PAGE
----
The platform uses cameras to capture a three-dimensional image of faces of individuals specially trained to be able to activate all 42 individual facial muscles independently. From this a computer can then generate specific or random facial expressions on a 3D model based on the activation of different Actions Units or groups of units to mimic all facial expressions.

By asking volunteers to observe the realistic model as it pulled various expressions – thereby providing a true four-dimensional experience – and state which emotion was being expressed the researchers are able to see which specific Action Units observers associate with particular emotions.

It was through this method they found that the signals for fear/surprise and anger/disgust were confused at the early stage of transmission and only became clearer later when other Action Units were activated.

“Our research questions the notion that human emotion communication comprises six basic, psychologically irreducible categories. Instead we suggest there are four basic expressions of emotion. We show that ‘basic’ facial expression signals are perceptually segmented across time and follow an evolving hierarchy of signals over time – from the biologically-rooted basic signals to more complex socially-specific signals,” Dr Jack said.

“Over time, and as humans migrated across the globe, socio-ecological diversity probably further specialized once-common facial expressions, altering the number, variety and form of signals across cultures.”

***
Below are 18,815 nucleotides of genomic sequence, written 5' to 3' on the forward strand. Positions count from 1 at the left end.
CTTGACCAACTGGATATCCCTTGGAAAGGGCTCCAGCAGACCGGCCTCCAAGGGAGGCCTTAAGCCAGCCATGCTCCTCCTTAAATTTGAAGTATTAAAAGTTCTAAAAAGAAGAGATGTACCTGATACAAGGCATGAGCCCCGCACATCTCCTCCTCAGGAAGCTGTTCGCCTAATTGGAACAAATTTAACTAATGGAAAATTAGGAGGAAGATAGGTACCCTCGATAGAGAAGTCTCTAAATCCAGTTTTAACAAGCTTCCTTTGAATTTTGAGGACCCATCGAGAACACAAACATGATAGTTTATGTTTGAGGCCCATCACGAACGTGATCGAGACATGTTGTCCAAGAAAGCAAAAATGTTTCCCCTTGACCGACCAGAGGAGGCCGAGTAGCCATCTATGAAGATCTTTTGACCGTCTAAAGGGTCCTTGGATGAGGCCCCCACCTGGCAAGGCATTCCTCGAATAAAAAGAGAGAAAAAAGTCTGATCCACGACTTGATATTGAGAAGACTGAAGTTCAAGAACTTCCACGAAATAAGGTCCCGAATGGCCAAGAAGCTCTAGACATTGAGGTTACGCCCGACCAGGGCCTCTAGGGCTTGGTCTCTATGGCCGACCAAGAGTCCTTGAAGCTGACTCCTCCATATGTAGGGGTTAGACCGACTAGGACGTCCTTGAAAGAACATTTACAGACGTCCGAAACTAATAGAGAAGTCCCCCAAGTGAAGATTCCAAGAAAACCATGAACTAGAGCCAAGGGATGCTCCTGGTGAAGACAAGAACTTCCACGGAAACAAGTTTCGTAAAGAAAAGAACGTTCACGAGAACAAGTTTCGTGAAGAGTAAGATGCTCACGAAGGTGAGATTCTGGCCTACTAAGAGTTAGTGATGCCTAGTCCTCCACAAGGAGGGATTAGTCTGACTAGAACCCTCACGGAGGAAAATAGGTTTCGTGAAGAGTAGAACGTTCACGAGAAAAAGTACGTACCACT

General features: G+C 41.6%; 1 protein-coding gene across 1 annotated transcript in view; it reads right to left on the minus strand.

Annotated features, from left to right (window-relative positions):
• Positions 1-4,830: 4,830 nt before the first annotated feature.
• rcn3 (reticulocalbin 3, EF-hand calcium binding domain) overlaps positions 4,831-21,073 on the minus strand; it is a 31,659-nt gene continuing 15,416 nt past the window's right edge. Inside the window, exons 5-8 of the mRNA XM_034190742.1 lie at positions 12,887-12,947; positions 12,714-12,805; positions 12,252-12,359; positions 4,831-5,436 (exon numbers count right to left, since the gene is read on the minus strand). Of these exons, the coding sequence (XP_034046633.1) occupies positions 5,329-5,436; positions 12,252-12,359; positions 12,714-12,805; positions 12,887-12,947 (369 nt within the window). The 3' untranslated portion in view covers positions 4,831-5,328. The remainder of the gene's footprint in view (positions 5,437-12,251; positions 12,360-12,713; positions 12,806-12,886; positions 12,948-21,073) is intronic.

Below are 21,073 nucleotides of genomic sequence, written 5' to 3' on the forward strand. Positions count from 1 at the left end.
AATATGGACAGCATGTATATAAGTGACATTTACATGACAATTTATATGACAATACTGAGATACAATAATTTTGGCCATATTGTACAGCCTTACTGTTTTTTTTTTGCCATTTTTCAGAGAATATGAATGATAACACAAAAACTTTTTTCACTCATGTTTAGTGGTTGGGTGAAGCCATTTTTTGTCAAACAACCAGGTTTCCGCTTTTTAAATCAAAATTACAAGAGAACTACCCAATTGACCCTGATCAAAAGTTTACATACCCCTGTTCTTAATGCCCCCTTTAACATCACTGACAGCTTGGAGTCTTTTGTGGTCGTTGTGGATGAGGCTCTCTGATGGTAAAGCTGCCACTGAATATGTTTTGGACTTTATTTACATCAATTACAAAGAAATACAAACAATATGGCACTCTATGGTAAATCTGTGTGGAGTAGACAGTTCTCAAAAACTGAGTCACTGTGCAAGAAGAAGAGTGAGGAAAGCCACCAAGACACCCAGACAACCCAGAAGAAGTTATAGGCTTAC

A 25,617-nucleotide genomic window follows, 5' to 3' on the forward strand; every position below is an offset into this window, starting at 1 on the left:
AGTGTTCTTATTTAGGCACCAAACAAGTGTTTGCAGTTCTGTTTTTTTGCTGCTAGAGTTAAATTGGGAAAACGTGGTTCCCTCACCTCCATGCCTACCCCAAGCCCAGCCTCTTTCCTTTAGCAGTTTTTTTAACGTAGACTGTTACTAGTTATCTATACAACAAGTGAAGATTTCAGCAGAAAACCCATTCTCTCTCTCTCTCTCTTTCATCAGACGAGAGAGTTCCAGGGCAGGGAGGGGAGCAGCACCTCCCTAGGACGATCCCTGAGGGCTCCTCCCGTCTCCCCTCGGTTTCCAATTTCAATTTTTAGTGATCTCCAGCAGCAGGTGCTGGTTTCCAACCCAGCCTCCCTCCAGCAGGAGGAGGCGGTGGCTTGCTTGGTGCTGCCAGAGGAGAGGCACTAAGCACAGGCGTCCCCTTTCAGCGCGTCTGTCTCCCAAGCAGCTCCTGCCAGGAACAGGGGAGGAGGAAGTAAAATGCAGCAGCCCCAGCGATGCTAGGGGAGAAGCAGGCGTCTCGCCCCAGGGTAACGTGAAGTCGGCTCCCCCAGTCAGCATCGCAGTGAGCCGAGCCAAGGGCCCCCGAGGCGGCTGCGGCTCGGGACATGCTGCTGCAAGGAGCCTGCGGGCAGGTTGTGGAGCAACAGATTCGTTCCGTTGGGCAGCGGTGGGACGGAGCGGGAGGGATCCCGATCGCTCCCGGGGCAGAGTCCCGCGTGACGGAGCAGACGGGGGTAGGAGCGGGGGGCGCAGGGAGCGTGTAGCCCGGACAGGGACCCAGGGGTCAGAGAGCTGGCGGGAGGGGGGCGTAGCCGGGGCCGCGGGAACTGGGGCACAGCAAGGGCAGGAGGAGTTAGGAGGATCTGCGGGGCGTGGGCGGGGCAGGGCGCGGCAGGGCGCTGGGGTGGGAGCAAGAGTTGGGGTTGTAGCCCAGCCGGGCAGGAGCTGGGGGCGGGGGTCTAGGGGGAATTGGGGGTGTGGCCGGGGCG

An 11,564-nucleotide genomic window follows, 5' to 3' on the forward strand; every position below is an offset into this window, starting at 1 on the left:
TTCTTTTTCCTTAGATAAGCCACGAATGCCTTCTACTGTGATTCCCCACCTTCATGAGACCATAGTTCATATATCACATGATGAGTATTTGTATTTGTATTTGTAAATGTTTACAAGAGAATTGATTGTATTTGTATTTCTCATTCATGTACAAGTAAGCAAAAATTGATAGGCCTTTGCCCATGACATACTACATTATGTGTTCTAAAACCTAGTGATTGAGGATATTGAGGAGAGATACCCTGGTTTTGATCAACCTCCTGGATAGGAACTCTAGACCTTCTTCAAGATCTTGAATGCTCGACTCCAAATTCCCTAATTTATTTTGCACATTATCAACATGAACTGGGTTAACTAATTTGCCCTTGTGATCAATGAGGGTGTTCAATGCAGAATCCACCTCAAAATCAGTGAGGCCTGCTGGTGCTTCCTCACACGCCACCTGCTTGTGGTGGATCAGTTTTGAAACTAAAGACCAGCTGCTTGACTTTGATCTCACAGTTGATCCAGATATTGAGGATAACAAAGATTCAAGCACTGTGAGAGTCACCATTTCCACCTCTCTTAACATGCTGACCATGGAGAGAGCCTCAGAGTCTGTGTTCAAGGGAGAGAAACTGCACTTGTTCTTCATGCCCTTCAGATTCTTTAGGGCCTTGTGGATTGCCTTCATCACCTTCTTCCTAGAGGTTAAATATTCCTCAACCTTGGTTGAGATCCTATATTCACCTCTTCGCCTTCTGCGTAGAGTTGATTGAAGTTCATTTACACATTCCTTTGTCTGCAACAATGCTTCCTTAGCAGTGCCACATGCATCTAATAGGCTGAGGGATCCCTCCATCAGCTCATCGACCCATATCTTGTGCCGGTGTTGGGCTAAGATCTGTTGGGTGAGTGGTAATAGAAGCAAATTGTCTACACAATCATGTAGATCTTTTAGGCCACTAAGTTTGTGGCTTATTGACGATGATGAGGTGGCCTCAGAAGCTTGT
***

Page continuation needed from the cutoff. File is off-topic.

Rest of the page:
The team is planning to develop their study by looking at facial expressions of different cultures, including East Asian populations whom they have already ascertained interpret some of the six classical emotions differently – placing more emphasis on eye signals than mouth movements compared to Westerners.


Differences between Enzymes and Hormones

Enzymes are the biological catalyst which speed up the rate of biochemical reactions without undergoing any changes.

Hormones are molecules, usually a peptide (eg: insulin) or steroid (eg: estrogen) that is produced in one part of an organisms and triggers a specific cellular reactions in target tissues and organs some distance away.

S.N.

Enzymes

Hormones

5 thoughts on &ldquoDifferences between Enzymes and Hormones&rdquo

Metabolic functions means that, they are involved in breacking down of substance or larg organic molecules like food, but not invoved in production of substance in the body.

They are not used in metabolism meaning that THEY DO NOT PARTICIPATE IN BREAKING DOWN OF FOOD SUBSTANCES..
Rather they just speed up the rate of metabolization meaning that THEY WORK AS CATALIST

Can any one explain the point 13 that enzyme are not used in metabolic function. thanks in advance

metabolic function means that related to body physical activities not inner activities like digestion actually it is related to voluntary actions


Discussion Questions

  1. What are some of the problems associated with attempting to determine causation in a hormone–behavior interaction? What are the best ways to address these problems?